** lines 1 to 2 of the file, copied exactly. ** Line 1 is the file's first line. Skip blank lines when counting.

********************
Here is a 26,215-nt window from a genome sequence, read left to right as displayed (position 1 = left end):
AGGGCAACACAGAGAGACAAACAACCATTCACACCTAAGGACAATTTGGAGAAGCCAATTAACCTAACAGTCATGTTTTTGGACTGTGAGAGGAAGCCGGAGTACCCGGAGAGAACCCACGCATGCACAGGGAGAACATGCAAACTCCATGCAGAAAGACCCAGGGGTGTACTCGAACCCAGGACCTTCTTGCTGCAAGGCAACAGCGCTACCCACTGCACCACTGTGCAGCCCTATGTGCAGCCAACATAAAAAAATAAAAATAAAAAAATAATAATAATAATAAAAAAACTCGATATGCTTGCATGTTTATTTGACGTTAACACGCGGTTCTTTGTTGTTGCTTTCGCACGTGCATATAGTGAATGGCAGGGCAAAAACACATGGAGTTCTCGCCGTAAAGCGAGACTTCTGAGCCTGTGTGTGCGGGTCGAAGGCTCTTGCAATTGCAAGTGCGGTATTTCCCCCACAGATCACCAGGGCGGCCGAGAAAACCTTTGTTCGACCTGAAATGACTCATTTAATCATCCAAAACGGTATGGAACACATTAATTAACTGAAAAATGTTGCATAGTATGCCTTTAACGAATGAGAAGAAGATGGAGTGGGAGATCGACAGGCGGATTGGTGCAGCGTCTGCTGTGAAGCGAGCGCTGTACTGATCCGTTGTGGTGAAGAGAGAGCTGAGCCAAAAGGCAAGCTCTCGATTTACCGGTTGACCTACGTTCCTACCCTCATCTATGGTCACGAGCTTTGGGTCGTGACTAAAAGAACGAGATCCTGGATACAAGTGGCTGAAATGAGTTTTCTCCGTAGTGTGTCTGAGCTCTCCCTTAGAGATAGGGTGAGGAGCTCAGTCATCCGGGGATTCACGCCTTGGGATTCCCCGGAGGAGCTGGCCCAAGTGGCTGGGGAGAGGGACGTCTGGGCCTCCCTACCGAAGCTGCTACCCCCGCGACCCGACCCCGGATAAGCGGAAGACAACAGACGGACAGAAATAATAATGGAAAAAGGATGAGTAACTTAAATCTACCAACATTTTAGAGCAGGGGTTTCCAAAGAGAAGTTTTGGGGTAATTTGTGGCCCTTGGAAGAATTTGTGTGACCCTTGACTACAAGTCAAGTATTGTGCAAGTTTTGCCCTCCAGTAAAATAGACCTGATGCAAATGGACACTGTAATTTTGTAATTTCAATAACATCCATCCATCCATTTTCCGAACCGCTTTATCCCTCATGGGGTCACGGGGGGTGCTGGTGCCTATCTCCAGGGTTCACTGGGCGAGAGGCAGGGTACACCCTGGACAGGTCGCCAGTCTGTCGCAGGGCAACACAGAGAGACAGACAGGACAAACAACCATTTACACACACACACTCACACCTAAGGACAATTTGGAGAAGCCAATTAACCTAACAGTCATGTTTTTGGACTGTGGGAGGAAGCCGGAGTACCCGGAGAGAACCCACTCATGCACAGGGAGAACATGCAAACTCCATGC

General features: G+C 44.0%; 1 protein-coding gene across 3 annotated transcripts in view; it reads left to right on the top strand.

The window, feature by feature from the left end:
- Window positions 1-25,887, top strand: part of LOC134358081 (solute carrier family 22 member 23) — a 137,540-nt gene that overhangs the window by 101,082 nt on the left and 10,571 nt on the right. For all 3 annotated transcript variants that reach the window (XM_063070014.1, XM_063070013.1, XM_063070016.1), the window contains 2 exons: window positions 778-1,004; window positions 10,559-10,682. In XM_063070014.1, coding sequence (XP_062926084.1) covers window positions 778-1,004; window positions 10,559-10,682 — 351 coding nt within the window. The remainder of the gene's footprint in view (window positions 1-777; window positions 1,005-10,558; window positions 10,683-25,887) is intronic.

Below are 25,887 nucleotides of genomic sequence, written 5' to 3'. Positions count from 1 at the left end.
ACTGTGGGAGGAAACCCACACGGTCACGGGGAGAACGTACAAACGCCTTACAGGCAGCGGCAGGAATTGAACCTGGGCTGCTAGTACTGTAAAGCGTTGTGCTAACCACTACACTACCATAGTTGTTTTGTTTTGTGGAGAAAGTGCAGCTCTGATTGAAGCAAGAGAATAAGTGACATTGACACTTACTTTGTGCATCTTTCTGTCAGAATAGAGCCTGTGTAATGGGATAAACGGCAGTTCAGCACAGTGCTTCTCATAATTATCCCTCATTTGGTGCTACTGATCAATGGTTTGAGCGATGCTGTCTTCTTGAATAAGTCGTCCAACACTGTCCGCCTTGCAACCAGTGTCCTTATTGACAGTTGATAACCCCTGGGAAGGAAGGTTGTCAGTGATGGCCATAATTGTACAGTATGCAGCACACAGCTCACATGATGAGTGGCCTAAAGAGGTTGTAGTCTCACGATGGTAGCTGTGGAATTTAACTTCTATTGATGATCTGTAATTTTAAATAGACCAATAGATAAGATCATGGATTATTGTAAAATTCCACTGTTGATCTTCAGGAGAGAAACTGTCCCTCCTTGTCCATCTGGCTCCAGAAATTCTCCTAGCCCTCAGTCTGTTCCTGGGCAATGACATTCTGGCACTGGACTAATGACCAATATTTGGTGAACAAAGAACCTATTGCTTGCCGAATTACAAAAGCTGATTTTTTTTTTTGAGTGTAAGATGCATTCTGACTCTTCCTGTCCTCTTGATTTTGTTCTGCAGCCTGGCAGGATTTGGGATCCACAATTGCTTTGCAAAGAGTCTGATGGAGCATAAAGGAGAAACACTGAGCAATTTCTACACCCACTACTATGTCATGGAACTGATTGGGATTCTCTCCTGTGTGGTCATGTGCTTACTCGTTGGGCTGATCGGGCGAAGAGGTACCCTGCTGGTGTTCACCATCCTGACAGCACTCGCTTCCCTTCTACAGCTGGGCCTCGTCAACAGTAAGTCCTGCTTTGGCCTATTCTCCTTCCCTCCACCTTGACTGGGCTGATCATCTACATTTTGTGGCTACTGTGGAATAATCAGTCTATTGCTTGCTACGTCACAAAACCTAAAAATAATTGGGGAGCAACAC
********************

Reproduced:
Here is a 26,215-nt window from a genome sequence, read left to right as displayed (position 1 = left end):
AGGGCAACACAGAGAGACAAACAACCATTCACACCTAAGGACAATTTGGAGAAGCCAATTAACCTAACAGTCATGTTTTTGGACTGTGAGAGGAAGCCGGAGTACCCGGAGAGAACCCACGCATGCACAGGGAGAACATGCAAACTCCATGCAGAAAGACCCAGGGGTGTACTCGAACCCAGGACCTTCTTGCTGCAAGGCAACAGCGCTACCCACTGCACCACTGTGCAGCCCTATGTGCAGCCAACATAAAAAAATAAAAATAAAAAAATAATAATAATAATAAAAAAACTCGATATGCTTGCATGTTTATTTGACGTTAACACGCGGTTCTTTGTTGTTGCTTTCGCACGTGCATATAGTGAATGGCAGGGCAAAAACACATGGAGTTCTCGCCGTAAAGCGAGACTTCTGAGCCTGTGTGTGCGGGTCGAAGGCTCTTGCAATTGCAAGTGCGGTATTTCCCCCACAGATCACCAGGGCGGCCGAGAAAACCTTTGTTCGACCTGAAATGACTCATTTAATCATCCAAAACGGTATGGAACACATTAATTAACTGAAAAATGTTGCATAGTATGCCTTTAACGAATGAGAAGAAGATGGAGTGGGAGATCGACAGGCGGATTGGTGCAGCGTCTGCTGTGAAGCGAGCGCTGTACTGATCCGTTGTGGTGAAGAGAGAGCTGAGCCAAAAGGCAAGCTCTCGATTTACCGGTTGACCTACGTTCCTACCCTCATCTATGGTCACGAGCTTTGGGTCGTGACTAAAAGAACGAGATCCTGGATACAAGTGGCTGAAATGAGTTTTCTCCGTAGTGTGTCTGAGCTCTCCCTTAGAGATAGGGTGAGGAGCTCAGTCATCCGGGGATTCACGCCTTGGGATTCCCCGGAGGAGCTGGCCCAAGTGGCTGGGGAGAGGGACGTCTGGGCCTCCCTACCGAAGCTGCTACCCCCGCGACCCGACCCCGGATAAGCGGAAGACAACAGACGGACAGAAATAATAATGGAAAAAGGATGAGTAACTTAAATCTACCAACATTTTAGAGCAGGGGTTTCCAAAGAGAAGTTTTGGGGTAATTTGTGGCCCTTGGAAGAATTTGTGTGACCCTTGACTACAAGTCAAGTATTGTGCAAGTTTTGCCCTCCAGTAAAATAGACCTGATGCAAATGGACACTGTAATTTTGTAATTTCAATAACATCCATCCATCCATTTTCCGAACCGCTTTATCCCTCATGGGGTCACGGGGGGTGCTGGTGCCTATCTCCAGGGTTCACTGGGCGAGAGGCAGGGTACACCCTGGACAGGTCGCCAGTCTGTCGCAGGGCAACACAGAGAGACAGACAGGACAAACAACCATTTACACACACACACTCACACCTAAGGACAATTTGGAGAAGCCAATTAACCTAACAGTCATGTTTTTGGACTGTGGGAGGAAGCCGGAGTACCCGGAGAGAACCCACTCATGCACAGGGAGAACATGCAAACTCCATGC